Tuesday
Dec
2013
17

Another Epic Remote Camera Fail….

by Scott Kelby  |  99 Comments

Above: Me and Mike Carlson, lying down on the job getting our focus set. I use auto focus to focus on the spot where I think the players will come through the smoke (Chip Litherland and Casey Brooke Lawson were our stunt models for focusing position), then once the focus is locked in, I switch Auto Focus off (Photo by Casey Brooke Lawson)

OK, the remote shoot wasn’t exactly “Epic” but to be fair, my buddy Mike Carlson (who shoots for the Bucs) warned me in advance that because of a series of factors, it’s very hard to get an epic shot of the player intros at Raymond James Stadium.

One being that the pyro comes out on these big rubber wheels, and they are incredibly distracting (he was right, and it was worse than I thought); plus you have a huge Publix sign in the background (awesome grocery store, but….), and it was a gray overcast day (I could go on….), but what really killed it is that once again, my remote camera didn’t fire consistently (to say the least). Arrrrrrrggggghhhhhh!

Above: Here’s my lonely little rig. f/plate, a Manfrotto ball head, a Canon EOS 1Ds body with a 16-35mm f/2.8 lens, and the evil PocketWizard Plus X remote (more on the evil part soon).

Above: There were three of us firing remotes. The guy on the far left isn’t really a scary stranger — he shoots for the Bucs too, (nice guy in fact) I’ve just never been introduced, so we’ll just call him “Scary Stranger” (Danger!). Then Mike’s rig behind mine, and then mine pretty up close on the far right. It’s the triple threat! (not really).

Above: When we were both lying there getting our focus set, I look over and Carlson is taking a picture of me, so I rolled over and flashed this devistatingly sexy pose. Sorry you had to see this. (Photo by Mike Carlson — his best photo of the day). 

Above: I stand behind my remote camera and do a number of test shots — everything’s working perfectly. Of course, we have to move way away from the pyro, so I back-up about 40 feet away so I can shoot a different angle of the player intros with my 70-200mm. Here’s the Defense taking the field as a unit — the individual Offense intros are next. This was actually shot with the remote camera. Not terrible. Not great. But the individuals is where it gets good!

Above: Here’s a shot from my shooting position on field, taken hand-held with my 70-200mm f/2.8 at 70mm. The guy in the red kneeling on the right side — that’s “Scary Stranger.” He probably thinks his remote is firing, too. 

Above: Here’s what the shots look when I zoom into 200% from the same position. In this case, I kinda like the other shot (zoomed out to 70mm) better, but this is kinda cool. But I’m not worried, that remote has me covered (snicker, snicker).

Above: Here’s Vincent Jackson leaping through the smoke and up in the air. Doesn’t look like much from the remote camera and the wheels look really huge!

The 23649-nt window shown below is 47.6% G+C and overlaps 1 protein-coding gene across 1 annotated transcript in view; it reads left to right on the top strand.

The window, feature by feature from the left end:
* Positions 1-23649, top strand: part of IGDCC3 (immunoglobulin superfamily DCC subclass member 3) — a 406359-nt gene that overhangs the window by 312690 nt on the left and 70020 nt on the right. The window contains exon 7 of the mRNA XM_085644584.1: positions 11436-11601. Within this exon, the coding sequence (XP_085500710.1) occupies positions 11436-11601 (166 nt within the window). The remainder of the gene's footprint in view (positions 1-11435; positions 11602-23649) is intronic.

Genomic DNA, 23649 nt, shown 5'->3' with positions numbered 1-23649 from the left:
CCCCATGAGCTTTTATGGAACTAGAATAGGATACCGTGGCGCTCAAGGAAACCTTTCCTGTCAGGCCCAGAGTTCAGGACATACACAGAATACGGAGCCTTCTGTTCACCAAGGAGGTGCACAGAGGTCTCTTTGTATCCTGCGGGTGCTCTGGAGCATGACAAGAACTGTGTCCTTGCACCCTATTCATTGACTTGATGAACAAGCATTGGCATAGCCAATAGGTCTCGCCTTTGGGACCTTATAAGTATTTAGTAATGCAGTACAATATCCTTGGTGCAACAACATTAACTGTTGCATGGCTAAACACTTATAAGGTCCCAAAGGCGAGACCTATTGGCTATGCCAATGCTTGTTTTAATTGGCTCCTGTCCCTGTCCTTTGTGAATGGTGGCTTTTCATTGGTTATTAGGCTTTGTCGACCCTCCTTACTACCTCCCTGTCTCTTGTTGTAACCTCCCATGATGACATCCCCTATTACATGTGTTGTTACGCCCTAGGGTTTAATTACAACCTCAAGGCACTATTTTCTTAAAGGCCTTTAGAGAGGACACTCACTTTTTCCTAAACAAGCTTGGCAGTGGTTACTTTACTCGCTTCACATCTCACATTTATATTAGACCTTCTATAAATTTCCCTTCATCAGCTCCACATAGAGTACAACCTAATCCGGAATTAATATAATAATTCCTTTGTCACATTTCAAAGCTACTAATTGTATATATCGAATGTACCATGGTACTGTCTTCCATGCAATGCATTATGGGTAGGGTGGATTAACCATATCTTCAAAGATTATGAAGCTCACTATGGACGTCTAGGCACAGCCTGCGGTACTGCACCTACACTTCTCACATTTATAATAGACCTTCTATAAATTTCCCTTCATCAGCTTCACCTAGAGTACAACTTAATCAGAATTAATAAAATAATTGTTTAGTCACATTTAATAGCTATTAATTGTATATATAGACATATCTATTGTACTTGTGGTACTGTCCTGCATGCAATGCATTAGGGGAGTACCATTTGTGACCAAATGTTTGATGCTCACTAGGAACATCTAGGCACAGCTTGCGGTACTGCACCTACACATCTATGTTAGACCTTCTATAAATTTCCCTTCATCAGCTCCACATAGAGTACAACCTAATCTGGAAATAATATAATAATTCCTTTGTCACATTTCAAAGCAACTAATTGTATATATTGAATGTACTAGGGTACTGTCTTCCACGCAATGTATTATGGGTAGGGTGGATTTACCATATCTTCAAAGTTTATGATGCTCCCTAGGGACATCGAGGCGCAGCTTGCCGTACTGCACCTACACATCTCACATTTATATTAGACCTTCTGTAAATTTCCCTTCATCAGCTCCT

Above: The same moment from my hand-held 70-200mm 40-feet away. Not great, but certainly better. 

Above: Well, at least the remote fired, right? Right? Right? (Man, those wheels ARE distracting). 

OK, here’s the problem with the remote
It did fire. Occasionally. Just like in Denver. You see the three shots in a series above? Well, I fired the remote 17 times and it only took those three photos. For the player intros, I fired around 196 shots total, but the remote only fired 28 times total. That’s around 166 times it DIDN’T fire. There are a number of players where it never fired, so I missed them altogether. It would fire maybe one or two frames, or not at all.

It wasn’t just me
Right before kickoff, I went over to Mike and told him my remote didn’t fire most of the time. He said he had the exact same problem (and this wasn’t the first time this has happened). We were both using PocketWizards (we checked — all three of us were on different wireless channels), but I was using the PocketWizard Plus X, and Mike was using the PocketWizard Plus IIIs and yet we’re both having firing issues.

Mike may have figured part of this out
I stood there and tested the remote (just like in Denver) and when I was close to it, it worked perfectly — fired every time, but when I walked to the shooting location 40 or so feet away on the field (like in Denver), it didn’t fire every time. Mike said the same exact thing — when he’s close to the camera — it works every time. When he walks away it stops firing consistently.

Don’t PocketWizards have like a 400 ft range? 
Nope. According to their Website, the Plus X’s range is actually 1,600 feet (500 meters). So, why aren’t they firing when you’re just 40 or 50 feet away? That’s exactly what I’d like to know. Could it be some sort of interference? Could be, but I have no idea from what. The three of us are firing the only remote cameras. There’s something seriously wrong here, and I’m not the only one having the problem, so if you’ve run into something like this and you’ve found a solution, please let me (and Mike) know ’cause this is really starting to get old. I don’t want to blame PocketWizard because they are the gold standard when it comes to stuff like this, but I’m stuck and very hesitant to rig any more remotes until I get this figured out, so any help, ideas, or advice would be really appreciated big time.